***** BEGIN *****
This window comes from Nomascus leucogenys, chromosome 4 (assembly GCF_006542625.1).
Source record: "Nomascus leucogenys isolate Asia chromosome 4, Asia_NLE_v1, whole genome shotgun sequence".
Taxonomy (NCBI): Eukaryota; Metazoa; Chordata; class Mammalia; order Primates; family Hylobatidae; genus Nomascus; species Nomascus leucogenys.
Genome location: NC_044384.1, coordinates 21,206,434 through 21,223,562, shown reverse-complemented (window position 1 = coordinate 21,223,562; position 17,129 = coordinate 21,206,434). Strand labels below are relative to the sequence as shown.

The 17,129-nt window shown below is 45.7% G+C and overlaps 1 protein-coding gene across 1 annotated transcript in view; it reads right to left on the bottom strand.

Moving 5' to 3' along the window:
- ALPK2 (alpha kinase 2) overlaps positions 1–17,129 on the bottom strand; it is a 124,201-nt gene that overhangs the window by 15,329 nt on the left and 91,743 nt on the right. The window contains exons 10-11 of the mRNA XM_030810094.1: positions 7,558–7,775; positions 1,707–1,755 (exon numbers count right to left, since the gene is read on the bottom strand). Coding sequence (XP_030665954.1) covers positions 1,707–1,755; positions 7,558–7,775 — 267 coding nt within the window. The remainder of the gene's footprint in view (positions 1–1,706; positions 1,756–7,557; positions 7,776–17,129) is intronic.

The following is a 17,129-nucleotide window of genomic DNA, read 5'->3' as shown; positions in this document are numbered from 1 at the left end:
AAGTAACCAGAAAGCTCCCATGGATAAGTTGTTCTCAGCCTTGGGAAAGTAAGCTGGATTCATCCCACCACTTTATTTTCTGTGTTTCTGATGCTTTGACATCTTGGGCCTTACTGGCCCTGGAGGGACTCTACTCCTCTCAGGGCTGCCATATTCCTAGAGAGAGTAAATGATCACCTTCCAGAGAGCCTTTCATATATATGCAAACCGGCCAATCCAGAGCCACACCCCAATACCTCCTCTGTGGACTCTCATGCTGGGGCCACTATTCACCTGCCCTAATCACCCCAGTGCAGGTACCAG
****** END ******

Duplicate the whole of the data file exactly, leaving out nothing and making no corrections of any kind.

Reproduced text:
This window comes from Nomascus leucogenys, chromosome 4 (assembly GCF_006542625.1).
Source record: "Nomascus leucogenys isolate Asia chromosome 4, Asia_NLE_v1, whole genome shotgun sequence".
Taxonomy (NCBI): Eukaryota; Metazoa; Chordata; class Mammalia; order Primates; family Hylobatidae; genus Nomascus; species Nomascus leucogenys.
Genome location: NC_044384.1, coordinates 21,206,434 through 21,223,562, shown reverse-complemented (window position 1 = coordinate 21,223,562; position 17,129 = coordinate 21,206,434). Strand labels below are relative to the sequence as shown.

The 17,129-nt window shown below is 45.7% G+C and overlaps 1 protein-coding gene across 1 annotated transcript in view; it reads right to left on the bottom strand.

Moving 5' to 3' along the window:
- ALPK2 (alpha kinase 2) overlaps positions 1–17,129 on the bottom strand; it is a 124,201-nt gene that overhangs the window by 15,329 nt on the left and 91,743 nt on the right. The window contains exons 10-11 of the mRNA XM_030810094.1: positions 7,558–7,775; positions 1,707–1,755 (exon numbers count right to left, since the gene is read on the bottom strand). Coding sequence (XP_030665954.1) covers positions 1,707–1,755; positions 7,558–7,775 — 267 coding nt within the window. The remainder of the gene's footprint in view (positions 1–1,706; positions 1,756–7,557; positions 7,776–17,129) is intronic.

The following is a 17,129-nucleotide window of genomic DNA, read 5'->3' as shown; positions in this document are numbered from 1 at the left end:
AAGTAACCAGAAAGCTCCCATGGATAAGTTGTTCTCAGCCTTGGGAAAGTAAGCTGGATTCATCCCACCACTTTATTTTCTGTGTTTCTGATGCTTTGACATCTTGGGCCTTACTGGCCCTGGAGGGACTCTACTCCTCTCAGGGCTGCCATATTCCTAGAGAGAGTAAATGATCACCTTCCAGAGAGCCTTTCATATATATGCAAACCGGCCAATCCAGAGCCACACCCCAATACCTCCTCTGTGGACTCTCATGCTGGGGCCACTATTCACCTGCCCTAATCACCCCAGTGCAGGTACCAG